The Box Garden (1977), later published in a joint edition with Small Ceremonies as Duet
A Fairly Conventional Woman (1982), later published as a joint edition with Happenstance as Happenstance
Swann: A Mystery (1987), UK title: Mary Swann
A Celibate Season, with Blanche Howard (1991) ()
The Republic of Love (1992)
The Stone Diaries (1993)
Larry's Party (1997)
Various Miracles (1985)
The Orange Fish (1989)
Dressing Up for the Carnival (2000)
Collected Stories (2004)
Coming to Canada (1992)
Departures and Arrivals (1990)
Thirteen Hands (1993)
Fashion Power Guilt and the Charity of Families, with Catherine Shields (1995)
Anniversary: A Comedy, with Dave Williamson (1998)
Women Waiting (1983)
Larry's Party: The Musical, adapted by Richard Ouzounian with music by Marek Norman (2000)
Thirteen Hands and Other Plays (2002)
Susanna Moodie: Voice and Vision (1976)
Jane Austen (2001)
Dropped Threads: What We aren't Told, edited with Marjorie Anderson (2001)
Dropped Threads 2: More of What We aren't Told, edited with Marjorie Anderson (2003)
The Republic of Love (2003)
Carol Shields was born in Oak Park, Illinois, in 1935, and grew up in a house at 700 S. Kenilworth Avenue. “I attended Nathaniel Hawthorne School and Ralph Waldo Emerson School,” Shields said in a May 23, 1988 interview with the Academy of Achievement. “I knew the schools were named after writers — both were male writers, both were dead. I wondered if there were any female writers, live female writers. Perhaps it was then that I started to question the dominance of males in our lives.”
Shields was the youngest of three children. Her mother worked as a school teacher, her father in a downtown office. In that same interview, Shields said she wrote as a child, but didn’t imagine that as her calling. “I felt like wanting to be a movie star,” she said.
During those childhood and adolescent years in Oak Park, Shields did write. “I did the class poem and the class play,” she said. “There’s always one of those girls. Worked on the literary magazine.”
But more so she read.
She has chronicled her intense relationship with the Oak Park Public Library, writing, “All the Saturdays of my childhood were spent at story hours, and I remember one terrible, cold and stormy Saturday when only four or five of us turned up. Instead of going down to the library basement where there was a tiny theatre, we sat around one of the little tables. I looked into the eyes of those other children at the table, ardor clearly stamped on their faces, with fanaticism too. We were different. Other children loved these Saturday mornings, too, but we, for some reason, needed it.”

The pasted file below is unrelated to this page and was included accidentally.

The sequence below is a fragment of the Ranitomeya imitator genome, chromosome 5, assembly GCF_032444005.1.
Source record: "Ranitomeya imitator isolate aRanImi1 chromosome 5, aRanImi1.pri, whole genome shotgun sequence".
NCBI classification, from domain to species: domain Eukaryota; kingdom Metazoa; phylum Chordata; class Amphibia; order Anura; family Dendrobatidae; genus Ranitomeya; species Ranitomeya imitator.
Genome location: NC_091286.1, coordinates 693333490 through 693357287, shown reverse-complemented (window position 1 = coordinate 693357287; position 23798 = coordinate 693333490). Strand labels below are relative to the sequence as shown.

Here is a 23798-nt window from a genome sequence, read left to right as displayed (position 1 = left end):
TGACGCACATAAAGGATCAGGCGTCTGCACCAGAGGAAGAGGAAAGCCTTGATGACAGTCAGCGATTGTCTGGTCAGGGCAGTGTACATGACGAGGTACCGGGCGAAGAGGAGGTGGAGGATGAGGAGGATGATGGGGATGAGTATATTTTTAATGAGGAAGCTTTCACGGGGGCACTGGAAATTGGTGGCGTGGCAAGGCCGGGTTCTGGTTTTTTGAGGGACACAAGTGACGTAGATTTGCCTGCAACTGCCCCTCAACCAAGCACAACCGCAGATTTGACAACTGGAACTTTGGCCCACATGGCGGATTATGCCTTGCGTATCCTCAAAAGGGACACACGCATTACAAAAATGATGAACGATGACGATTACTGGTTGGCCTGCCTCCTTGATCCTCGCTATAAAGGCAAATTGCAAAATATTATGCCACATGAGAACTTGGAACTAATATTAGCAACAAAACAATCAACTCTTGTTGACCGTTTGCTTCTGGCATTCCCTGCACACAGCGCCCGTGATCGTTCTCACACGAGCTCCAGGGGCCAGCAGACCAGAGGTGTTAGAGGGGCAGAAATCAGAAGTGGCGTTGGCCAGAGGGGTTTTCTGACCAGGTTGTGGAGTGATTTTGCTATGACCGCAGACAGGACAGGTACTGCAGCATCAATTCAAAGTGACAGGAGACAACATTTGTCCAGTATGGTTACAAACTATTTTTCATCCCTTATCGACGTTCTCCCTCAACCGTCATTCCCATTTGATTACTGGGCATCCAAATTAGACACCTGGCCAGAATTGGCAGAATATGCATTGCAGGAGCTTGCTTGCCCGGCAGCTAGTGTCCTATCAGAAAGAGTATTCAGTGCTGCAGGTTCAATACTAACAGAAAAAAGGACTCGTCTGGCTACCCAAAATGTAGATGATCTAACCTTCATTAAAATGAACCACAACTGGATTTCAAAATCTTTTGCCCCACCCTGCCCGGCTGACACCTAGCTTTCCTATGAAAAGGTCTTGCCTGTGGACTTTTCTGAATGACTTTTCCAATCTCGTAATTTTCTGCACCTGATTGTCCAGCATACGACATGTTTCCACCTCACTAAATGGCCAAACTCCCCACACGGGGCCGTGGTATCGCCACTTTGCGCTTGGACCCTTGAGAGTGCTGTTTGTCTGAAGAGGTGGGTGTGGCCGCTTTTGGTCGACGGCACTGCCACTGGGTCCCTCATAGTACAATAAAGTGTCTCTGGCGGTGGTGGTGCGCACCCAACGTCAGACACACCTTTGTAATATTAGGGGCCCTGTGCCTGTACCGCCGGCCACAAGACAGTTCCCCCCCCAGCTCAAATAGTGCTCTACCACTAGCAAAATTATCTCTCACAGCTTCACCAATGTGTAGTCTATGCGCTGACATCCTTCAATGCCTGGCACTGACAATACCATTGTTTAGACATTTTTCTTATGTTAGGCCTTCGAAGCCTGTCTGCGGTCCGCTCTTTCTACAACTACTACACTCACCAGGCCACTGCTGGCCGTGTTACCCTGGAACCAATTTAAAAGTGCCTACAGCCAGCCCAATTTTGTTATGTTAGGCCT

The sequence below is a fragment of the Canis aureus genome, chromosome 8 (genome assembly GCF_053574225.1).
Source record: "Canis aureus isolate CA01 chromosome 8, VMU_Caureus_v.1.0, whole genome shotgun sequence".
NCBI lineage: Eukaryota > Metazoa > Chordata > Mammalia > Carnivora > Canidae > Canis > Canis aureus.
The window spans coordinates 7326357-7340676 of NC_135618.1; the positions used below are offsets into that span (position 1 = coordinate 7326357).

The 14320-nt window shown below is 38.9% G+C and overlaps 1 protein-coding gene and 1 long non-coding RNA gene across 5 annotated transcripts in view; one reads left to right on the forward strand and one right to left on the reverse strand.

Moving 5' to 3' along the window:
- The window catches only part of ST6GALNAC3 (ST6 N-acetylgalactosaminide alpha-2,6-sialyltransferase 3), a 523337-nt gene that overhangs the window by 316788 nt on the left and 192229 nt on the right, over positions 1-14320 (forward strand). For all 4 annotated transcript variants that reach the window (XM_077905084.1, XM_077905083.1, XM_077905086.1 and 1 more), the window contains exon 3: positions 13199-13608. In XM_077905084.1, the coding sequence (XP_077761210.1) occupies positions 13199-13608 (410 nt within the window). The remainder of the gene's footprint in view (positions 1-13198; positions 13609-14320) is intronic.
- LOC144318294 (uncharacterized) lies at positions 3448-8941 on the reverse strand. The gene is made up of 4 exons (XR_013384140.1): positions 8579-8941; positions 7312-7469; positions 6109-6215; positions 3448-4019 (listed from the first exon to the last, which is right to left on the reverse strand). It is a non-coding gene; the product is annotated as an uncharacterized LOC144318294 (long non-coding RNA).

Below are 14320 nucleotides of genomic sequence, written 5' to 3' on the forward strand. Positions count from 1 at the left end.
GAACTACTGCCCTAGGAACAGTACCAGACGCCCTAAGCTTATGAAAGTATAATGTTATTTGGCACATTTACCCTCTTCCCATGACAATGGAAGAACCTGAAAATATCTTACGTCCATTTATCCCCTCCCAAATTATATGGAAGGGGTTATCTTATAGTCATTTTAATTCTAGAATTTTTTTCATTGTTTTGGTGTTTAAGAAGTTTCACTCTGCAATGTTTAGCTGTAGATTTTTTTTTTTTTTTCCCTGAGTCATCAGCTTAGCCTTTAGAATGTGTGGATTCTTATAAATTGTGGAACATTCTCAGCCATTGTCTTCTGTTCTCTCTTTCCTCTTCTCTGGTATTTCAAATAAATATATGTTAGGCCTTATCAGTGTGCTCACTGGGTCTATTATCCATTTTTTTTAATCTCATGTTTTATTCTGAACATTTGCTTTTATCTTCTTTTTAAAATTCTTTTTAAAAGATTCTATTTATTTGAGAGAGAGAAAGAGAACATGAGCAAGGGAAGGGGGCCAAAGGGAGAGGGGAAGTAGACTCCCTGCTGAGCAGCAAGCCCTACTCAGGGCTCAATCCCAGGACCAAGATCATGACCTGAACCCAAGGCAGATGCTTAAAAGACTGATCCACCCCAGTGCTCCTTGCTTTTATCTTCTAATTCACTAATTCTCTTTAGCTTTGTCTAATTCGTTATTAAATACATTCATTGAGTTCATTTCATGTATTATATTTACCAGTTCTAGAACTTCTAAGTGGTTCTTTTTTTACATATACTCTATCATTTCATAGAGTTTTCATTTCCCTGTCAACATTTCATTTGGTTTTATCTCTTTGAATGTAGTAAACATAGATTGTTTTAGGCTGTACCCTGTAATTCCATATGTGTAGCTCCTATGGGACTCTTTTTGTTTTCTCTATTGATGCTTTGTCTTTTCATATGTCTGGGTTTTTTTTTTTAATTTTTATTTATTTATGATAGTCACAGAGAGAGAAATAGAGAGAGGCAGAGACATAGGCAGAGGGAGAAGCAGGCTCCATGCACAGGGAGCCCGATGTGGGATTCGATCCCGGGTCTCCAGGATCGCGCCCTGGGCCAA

Shields commenced with Oak Park-River Forest High School’s Class of 1953, 36 years after Ernest Hemingway had graduated from the same school. Her graduating class, more than 700 students, was all white, a reflection of the conservative and parochial values, as well as the relative affluence, that characterized her hometown during those years. It was, according to Shields, this vague itch to experience a broader world that led her to seek out stories from an early age, and also, like Hemingway before her, to leave.
She obtained an undergraduate degree in English, with a minor in history, at Hanover College in Hanover, Indiana. Then she moved to Canada in 1957 after marrying a Canadian, Donald Shields, in her childhood home. Shields stopped writing early in her marriage, but Donald encouraged her to revive her pursuit after the birth of their second child. Even as she cared for young children, Shields attended a writing course at the University of Toronto, where she wrote short stories and poems, including those collected in Others (1972) and Intersect (1974). At the University of Ottawa, where Shields pursued an MA in Canadian Literature starting in 1969, she completed a thesis on Susanna Moodie that would be the basis for her first novel, Small Ceremonies. That novel, published in 1976, focused on biographer Judith Gill, who desires to write fiction. At 40 years old, the devoted mother of five children had herself launched a literary career in earnest; she also established her gift for making the ordinary into the riveting.
Another novel, The Box Garden, came out a year later, and then her third novel, Happenstance, followed in 1980. Shields wrote steadily—novels, plays, poetry, essays, criticism, short fiction and biography, receiving numerous recognitions and awards, including the Pulitzer Prize for Fiction.